Despite offering these excellent professional programs at community college, take a note that not all credits from the professional training courses are guaranteed to transfer to a university. For example, if you want to be in the medical field but aren't ready to commit to something long-term, you can complete a certified nursing assistant program. This program allows you to work in the medical field, but should you decide to pursue a degree at a later time, the classes you took for your certificate likely won't transfer to the university. This could mean starting over on your educational journey and spending a lot more money.
The College Experience
Community colleges do not have the sprawling campuses or the huge enrollments found at many four-year universities. Fewer students equal smaller classes. What does a smaller class mean for you? You might have easier access to your professor and more personalized attention from faculty and staff. A smaller campus allows you to get to know your classmates and make stronger bonds for a true community feel. It's likely you will be able to get to know your academic advisors better since their caseload is smaller. Can you imagine the wait in the financial aid office at a large university? While there are always busy times, you can count on less red tape at the community college.
Community college is just that, a college for the community, and the student body is going to represent the population of the local area. A community college caters to a diverse group of people with varying needs, not just the bachelor's degree seeking students. At these schools you'll meet people who are returning to school after a leaving a career, people with kids, professionals working fulltime, and, of course, recent high school graduates. This difference in study body attributes, as well as fewer students, means less of' what is known as 'the college experience.'
There are student activities and clubs at a community college, but they are not as varied and extensive as a bigger university. Since many students might have jobs or families, sticking around campus for activities is not possible. If there are sports, it will be on a smaller scale and perhaps not as exciting as the Big 10 university down the street. Likely, there's no housing available, and if there is, it will be limited. If you're looking for the on-campus experience, you might find yourself leaning towards applying to the university.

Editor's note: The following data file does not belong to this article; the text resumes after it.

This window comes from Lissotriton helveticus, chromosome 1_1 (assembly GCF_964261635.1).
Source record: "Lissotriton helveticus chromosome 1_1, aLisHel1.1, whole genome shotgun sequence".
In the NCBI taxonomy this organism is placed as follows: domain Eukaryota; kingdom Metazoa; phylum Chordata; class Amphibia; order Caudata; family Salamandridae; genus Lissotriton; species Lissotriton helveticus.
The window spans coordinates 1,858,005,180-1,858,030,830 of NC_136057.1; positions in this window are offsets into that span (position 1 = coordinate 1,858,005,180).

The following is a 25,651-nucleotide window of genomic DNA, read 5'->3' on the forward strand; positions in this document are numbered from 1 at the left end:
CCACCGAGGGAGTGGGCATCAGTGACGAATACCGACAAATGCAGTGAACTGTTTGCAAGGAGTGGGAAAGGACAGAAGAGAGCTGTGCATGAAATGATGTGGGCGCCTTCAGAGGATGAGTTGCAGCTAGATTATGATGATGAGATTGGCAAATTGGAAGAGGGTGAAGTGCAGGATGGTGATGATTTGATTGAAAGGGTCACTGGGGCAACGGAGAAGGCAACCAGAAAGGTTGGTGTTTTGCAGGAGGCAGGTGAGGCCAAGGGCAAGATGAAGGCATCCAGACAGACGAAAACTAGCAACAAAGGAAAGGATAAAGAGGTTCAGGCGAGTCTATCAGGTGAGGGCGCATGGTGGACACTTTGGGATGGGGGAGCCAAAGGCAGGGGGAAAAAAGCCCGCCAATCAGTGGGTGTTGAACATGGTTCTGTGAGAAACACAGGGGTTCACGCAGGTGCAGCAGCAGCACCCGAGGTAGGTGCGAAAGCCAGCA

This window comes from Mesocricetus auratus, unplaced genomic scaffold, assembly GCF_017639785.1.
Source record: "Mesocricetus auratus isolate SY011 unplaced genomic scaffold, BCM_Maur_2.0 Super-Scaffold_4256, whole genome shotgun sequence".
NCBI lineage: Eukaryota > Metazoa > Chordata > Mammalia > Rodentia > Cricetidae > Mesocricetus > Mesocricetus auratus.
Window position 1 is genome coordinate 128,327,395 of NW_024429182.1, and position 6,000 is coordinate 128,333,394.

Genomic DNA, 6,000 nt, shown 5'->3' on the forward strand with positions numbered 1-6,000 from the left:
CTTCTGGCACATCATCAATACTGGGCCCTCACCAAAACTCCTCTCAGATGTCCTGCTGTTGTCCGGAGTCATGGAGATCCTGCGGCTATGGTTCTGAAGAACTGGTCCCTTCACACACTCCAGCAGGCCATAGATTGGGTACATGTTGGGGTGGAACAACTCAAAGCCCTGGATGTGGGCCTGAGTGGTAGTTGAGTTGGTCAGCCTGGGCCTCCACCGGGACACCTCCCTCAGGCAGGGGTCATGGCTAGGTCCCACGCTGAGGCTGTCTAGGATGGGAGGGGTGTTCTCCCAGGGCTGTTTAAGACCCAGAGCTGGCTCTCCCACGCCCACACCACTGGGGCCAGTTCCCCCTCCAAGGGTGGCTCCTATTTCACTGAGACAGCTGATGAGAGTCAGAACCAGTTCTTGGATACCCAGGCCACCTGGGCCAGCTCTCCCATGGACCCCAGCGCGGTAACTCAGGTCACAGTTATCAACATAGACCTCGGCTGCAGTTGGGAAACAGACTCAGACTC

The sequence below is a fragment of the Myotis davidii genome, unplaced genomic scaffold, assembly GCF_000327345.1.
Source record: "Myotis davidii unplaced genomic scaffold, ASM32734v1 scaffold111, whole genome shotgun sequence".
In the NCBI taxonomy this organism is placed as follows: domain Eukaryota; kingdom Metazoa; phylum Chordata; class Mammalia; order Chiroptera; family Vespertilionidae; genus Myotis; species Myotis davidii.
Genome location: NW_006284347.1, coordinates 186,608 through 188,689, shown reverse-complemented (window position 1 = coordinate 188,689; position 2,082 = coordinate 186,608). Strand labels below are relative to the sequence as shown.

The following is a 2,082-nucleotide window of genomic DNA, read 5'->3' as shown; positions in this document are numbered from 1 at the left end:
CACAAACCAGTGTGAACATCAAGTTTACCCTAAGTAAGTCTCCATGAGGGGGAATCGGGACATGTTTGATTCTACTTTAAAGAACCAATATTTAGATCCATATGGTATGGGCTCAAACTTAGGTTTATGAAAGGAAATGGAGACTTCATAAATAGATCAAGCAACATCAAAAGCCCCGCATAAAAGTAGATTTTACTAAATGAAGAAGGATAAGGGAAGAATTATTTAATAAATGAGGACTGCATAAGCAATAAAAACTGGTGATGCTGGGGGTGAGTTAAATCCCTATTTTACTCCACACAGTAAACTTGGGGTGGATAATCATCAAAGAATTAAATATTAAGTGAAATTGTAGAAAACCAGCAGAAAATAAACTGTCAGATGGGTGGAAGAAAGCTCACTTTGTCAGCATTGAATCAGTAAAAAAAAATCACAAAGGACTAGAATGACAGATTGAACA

After everything I've told you, there is still one more thing to think about. If you plan to transfer, are you committed to completing your general education credits and applying to the university? A lot of students who enter community college with the intention of getting a bachelor's degree leave school before completing their coursework. The statistics also say that students who start at a community college take about 1.5-2 years longer to complete a bachelor's degree than the students who begin at a four-year university. The longer it takes to complete a degree results in an increase of the cost of education. It goes without saying that students who enter a community college with a plan to transfer must have lots of dedication and motivation.
Community college can be a great money saver and offer you a variety of educational opportunities. If you prefer a smaller, more personal feel, you might find that community college is right up your alley. On the other hand, if you need the motivation of people your age striving for the same goal, then take a look at what you need to do to apply to the university. The point is, don't discount the community college just yet - go take a tour of your local community college and see what it has for you.
After this lesson is done, you should be able to understand the positives and negatives of attending a community college versus a 4-year university.